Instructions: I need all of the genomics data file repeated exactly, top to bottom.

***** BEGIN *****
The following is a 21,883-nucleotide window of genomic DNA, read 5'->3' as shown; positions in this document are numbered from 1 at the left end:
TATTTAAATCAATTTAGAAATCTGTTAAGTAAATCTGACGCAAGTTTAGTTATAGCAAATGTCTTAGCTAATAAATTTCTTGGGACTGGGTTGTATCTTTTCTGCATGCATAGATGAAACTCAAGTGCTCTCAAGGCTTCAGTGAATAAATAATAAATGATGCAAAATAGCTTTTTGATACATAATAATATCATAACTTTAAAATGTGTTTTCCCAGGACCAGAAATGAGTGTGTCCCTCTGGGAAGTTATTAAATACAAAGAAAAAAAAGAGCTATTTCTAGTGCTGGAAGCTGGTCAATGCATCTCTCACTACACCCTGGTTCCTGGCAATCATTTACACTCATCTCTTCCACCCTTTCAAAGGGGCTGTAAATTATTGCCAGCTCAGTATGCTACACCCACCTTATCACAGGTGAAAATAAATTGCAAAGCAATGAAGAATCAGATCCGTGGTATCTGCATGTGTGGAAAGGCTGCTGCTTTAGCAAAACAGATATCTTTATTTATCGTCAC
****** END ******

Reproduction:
The following is a 21,883-nucleotide window of genomic DNA, read 5'->3' as shown; positions in this document are numbered from 1 at the left end:
TATTTAAATCAATTTAGAAATCTGTTAAGTAAATCTGACGCAAGTTTAGTTATAGCAAATGTCTTAGCTAATAAATTTCTTGGGACTGGGTTGTATCTTTTCTGCATGCATAGATGAAACTCAAGTGCTCTCAAGGCTTCAGTGAATAAATAATAAATGATGCAAAATAGCTTTTTGATACATAATAATATCATAACTTTAAAATGTGTTTTCCCAGGACCAGAAATGAGTGTGTCCCTCTGGGAAGTTATTAAATACAAAGAAAAAAAAGAGCTATTTCTAGTGCTGGAAGCTGGTCAATGCATCTCTCACTACACCCTGGTTCCTGGCAATCATTTACACTCATCTCTTCCACCCTTTCAAAGGGGCTGTAAATTATTGCCAGCTCAGTATGCTACACCCACCTTATCACAGGTGAAAATAAATTGCAAAGCAATGAAGAATCAGATCCGTGGTATCTGCATGTGTGGAAAGGCTGCTGCTTTAGCAAAACAGATATCTTTATTTATCGTCAC